Pebble’s story, from Kickstarter sensation to Fitbit acquisition

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Pebble’s story, from Kickstarter sensation to Fitbit acquisition

Pebble has had a long, one might say rocky road. As one of the earliest and biggest crowdfunding successes, it showed the potential and perils of hardware startups that were increasingly having to scale from back-of-napkin idea to a global operation almost overnight. Its acquisition by Fitbit now official and word coming down that the company is done making products make for a bittersweet end to an unusually successful hardware startup story.

Here are the main beats from Pebble’s story, starting in 2012 with its launch on Kickstarter.

1/16

The original Pebble launches on Kickstarter

2012 wasn’t that long ago, but in tech terms it was another era entirely. Smartwatches were still unknown territory, particularly in the U.S., although Sony and others were attempting (largely unsuccessfully) to convince people that they needed one.

Pebble, launching on April 10, struck a chord with its bold design and choice of an e-paper screen, which made for far longer battery life and easy reading in bright daylight.

Within two hours it had hit its $100,000 goal, and a little more than a day after that it was at $1 million.

By the end of its funding period, it had raised $10,266,845 from over 85,000 backers — by far the most of any Kickstarter project ever.

2/16

Victory lap

Drunk with glory, InPulse (the company behind Pebble) founder Eric Migicovsky talked with TechCrunch and others about the company’s success.

“My thinking is: if you can succeed in making something people will wear every single day, you know you’re doing something right,” he told us at the time.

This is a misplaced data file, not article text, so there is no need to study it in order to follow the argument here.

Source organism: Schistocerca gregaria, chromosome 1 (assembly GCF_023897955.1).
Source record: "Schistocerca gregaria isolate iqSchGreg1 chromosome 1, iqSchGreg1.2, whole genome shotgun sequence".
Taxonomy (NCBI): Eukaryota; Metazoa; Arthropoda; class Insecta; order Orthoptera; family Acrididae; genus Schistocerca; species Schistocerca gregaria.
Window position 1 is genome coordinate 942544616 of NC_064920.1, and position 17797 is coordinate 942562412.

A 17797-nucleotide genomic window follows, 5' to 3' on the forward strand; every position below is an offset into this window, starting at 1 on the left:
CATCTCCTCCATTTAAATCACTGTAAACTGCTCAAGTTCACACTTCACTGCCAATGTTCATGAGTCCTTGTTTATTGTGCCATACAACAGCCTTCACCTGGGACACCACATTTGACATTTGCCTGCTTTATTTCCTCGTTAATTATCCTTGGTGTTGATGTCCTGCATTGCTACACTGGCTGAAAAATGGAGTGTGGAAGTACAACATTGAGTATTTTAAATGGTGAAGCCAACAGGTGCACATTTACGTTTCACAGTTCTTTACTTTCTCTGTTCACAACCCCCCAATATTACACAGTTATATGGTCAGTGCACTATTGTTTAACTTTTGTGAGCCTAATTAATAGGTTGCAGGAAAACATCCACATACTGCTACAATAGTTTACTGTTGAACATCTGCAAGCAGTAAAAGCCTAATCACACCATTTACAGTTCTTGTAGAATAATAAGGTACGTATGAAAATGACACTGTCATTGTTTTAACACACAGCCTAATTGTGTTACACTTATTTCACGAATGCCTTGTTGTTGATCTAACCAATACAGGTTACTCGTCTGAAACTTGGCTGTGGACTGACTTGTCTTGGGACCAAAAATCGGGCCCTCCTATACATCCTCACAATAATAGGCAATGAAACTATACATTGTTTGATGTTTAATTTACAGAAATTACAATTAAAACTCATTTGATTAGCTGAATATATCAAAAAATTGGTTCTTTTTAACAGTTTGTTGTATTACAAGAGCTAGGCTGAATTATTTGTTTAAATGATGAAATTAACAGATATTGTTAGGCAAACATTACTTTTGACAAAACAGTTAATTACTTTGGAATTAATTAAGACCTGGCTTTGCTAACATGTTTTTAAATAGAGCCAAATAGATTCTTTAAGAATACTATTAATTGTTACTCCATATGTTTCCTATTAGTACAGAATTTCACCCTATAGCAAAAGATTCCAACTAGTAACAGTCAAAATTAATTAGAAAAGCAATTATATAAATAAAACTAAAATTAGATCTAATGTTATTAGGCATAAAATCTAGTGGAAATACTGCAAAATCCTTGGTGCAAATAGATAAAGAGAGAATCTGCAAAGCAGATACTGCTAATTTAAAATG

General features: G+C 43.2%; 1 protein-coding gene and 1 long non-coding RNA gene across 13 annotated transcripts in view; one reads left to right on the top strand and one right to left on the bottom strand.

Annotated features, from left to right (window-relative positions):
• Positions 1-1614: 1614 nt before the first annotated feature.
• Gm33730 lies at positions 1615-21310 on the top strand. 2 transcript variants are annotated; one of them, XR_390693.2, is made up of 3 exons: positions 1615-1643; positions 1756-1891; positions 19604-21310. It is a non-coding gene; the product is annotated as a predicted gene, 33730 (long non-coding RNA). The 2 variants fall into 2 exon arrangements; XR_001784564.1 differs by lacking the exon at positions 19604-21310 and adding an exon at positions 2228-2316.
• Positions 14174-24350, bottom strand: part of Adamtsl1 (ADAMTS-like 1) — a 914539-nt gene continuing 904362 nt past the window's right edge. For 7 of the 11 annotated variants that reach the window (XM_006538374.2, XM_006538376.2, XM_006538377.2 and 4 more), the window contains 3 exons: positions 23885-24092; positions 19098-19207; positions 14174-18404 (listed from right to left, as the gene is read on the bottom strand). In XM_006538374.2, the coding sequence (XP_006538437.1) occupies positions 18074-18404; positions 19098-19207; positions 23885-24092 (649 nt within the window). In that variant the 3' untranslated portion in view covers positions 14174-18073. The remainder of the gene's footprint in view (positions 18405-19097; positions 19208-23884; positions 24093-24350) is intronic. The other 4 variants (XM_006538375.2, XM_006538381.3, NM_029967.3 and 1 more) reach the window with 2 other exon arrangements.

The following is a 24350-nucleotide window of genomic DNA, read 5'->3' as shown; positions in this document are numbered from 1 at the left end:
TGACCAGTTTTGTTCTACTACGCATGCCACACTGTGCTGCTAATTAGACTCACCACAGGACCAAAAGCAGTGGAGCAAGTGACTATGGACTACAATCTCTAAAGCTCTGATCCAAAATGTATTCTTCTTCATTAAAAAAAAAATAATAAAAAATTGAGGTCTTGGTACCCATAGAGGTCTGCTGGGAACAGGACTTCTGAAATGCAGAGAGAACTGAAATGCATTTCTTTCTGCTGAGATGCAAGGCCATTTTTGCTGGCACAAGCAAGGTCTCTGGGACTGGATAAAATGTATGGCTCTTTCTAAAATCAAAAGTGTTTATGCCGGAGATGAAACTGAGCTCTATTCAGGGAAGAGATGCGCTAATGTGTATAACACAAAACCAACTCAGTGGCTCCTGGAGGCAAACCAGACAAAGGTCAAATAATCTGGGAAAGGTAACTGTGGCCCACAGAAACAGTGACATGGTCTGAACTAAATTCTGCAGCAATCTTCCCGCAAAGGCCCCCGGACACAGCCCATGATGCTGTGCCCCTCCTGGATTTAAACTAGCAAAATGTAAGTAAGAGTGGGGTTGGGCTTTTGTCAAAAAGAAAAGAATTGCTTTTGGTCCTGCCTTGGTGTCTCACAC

“There are definitely a couple of competitors in the market. I think that everyone is iterating, and we’re simply iterating faster than anyone else. We’ve got a pretty good manufacturing plan in place. We didn’t predict this in any way, but we have a plan in place for a large manufacturing run. We’ve already ordered components, and they’ll be ready for when we go into production.”

3/16

First setbacks

No plan survives contact with the supply chain, and the original ship date of September came and went with no Pebbles in the hands of backers.

The reality of testing, QCing and arranging other logistics for nearly 100,000 devices was catching up with Pebble’s small team. One representative update read:

“Our industrial designer was on the ground this week in Southern Taiwan overseeing final modifications (T4) to our plastic manufacturing process. As I mentioned in Update 21, we’re working our way through several test builds before Pebble enters Mass Production (MP)… The great news is that all the plastic components (including the most recent lens samples from T4) look, feel and work great. We’re sending the tools off for final texturing and polishing now.”

The not-so-great news was that Pebble was definitely not shipping before the holidays — which vexed backers to no end.